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Watch out for Exploding E-Cigarettes

January 29, 2016

MR MR MR A man exhaling vapour from an electronic cigarette. Focus is on the light of the electronic cigarette.

In an effort to quit smoking and avoid the health dangers of tobacco, many people across the country are turning to electronic cigarettes, or e-cigs. In most basic terms, e-cigs work by heating a fluid placed into a small chamber called an RDA (rebuildable dripping atomizer) or RBA (rebuildable atomizer). This chamber is attached on one end to a mouthpiece with an airflow regulator and on the other end to a casing, holding a battery – the e-cigarette. When fully assembled, the battery is connected to the RDA or RBA by a metal coil wire that extends out of the RDA/RBA housing. Electricity from the battery heats the coil, which in turn heats fluid-saturated cotton inside the RDA/RBA chamber, which produces vapor. The idea is for an e-cig user to inhale the vapor to achieve the sensation of smoking without the harmful effects of smoking tobacco. 

Healthy, right? Safe alternative to tobacco cigarettes, right? Well, increasingly, there is evidence nationwide that while smoking tobacco cigarettes is a long-term threat to one’s health, using some e-cigarettes may subject the user to sudden catastrophic injury resulting from e-cig explosions and fires. All across America, from big city to small town, from highly educated professionals to blue collar workers, sudden and catastrophic e-cigarette explosions are happening with increased frequency.

E-cig users have suffered severe and permanent injuries, most involving severe facial burns, facial bone fractures, loss of eyesight, and even a fractured cervical vertebrae (neck), resulting in risk of paralysis.

E-cigs are not currently regulated by any federal agency and are sold by small local vape shops as well as national chains. There are many manufacturers of the components which, when fully assembled, form what is colloquially called an e-cigarette. There are also differing designs for the RDA/RBAs, the mode, or battery housing, and the manner through which the cotton and coils operate and are charged and replaced.

When the e-cig explosions have occurred, the user/witnesses report that the explosive power was substantial. Typical explosions have involved violent explosions with metal shrapnel and disengaged metal components flying like bullets in multiple directions – as well as the discharge of fire. Across the country, e-cig users have suffered severe and permanent injuries, most involving severe facial burns, facial bone fractures, loss of eyesight, and even a fractured cervical vertebrae (neck), resulting in risk of paralysis. Typical injuries also include serious burn injury, requiring hospitalization, skin grafting, and huge medical bills.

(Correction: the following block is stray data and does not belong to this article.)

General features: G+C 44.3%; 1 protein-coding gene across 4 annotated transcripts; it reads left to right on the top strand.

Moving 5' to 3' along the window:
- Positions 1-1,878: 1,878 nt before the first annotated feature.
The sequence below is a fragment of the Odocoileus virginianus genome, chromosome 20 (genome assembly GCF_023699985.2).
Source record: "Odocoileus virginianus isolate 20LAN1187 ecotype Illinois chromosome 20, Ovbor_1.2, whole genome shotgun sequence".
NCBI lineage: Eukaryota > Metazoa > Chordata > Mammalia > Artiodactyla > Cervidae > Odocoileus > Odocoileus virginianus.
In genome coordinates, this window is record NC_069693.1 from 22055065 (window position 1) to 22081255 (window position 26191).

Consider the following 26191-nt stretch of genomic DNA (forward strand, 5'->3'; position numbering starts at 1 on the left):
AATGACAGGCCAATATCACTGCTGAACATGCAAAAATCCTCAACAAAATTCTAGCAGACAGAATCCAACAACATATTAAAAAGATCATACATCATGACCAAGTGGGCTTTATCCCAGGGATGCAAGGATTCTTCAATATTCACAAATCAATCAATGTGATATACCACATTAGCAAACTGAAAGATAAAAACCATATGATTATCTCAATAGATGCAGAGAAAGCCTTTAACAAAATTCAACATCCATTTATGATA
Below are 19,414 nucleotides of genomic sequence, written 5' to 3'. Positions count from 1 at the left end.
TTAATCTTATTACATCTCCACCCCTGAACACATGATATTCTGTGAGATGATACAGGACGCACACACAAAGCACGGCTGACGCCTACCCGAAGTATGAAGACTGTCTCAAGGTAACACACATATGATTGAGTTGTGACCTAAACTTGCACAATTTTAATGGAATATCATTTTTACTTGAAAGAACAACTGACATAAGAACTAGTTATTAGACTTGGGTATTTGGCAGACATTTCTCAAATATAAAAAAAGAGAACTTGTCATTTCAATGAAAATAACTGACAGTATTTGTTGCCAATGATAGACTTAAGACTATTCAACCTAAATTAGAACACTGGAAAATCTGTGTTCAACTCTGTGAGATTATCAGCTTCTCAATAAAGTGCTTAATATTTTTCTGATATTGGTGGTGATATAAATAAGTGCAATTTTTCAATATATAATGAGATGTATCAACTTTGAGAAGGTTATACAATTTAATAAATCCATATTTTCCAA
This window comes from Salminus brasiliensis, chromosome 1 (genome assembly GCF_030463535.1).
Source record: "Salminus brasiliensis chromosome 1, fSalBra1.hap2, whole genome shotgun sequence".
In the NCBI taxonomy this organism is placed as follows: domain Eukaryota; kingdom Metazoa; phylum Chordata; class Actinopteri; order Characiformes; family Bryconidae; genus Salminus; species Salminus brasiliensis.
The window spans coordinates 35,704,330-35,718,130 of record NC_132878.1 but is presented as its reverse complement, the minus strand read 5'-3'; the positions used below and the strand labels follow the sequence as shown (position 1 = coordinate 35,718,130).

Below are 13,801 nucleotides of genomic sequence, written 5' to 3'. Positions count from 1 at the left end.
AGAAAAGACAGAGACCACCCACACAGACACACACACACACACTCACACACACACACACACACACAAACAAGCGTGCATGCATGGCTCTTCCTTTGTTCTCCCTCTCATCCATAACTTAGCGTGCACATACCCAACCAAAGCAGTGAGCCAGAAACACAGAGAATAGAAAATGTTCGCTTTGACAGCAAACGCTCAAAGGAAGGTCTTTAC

There may be no warning at all that your e-cig is about to explode. When it occurs, this violent explosion is likely to occur right in front of the user’s face (after all, the point is to “smoke” like it was a cigarette). The mechanism of explosion seems to be from a suddenly overheated battery. The manner and mechanism by which the battery becomes overheated to the point of explosion is subject to differing argument. The purpose of this piece is to WARN of the sudden explosive nature of some e-cigs; to cause AWARENESS that there is a problem inherent in the exploding e-cigs.

These devices are not supposed to explode in the user’s face. Claims for compensation against manufacturers and distributing of e-cigs are being prosecuted across the country.

Varnum personal injury attorneys have decades of focused experience representing burn survivors and those who have suffered serious and catastrophic injury. We are pursuing claims currently for e-cig explosion injuries. 

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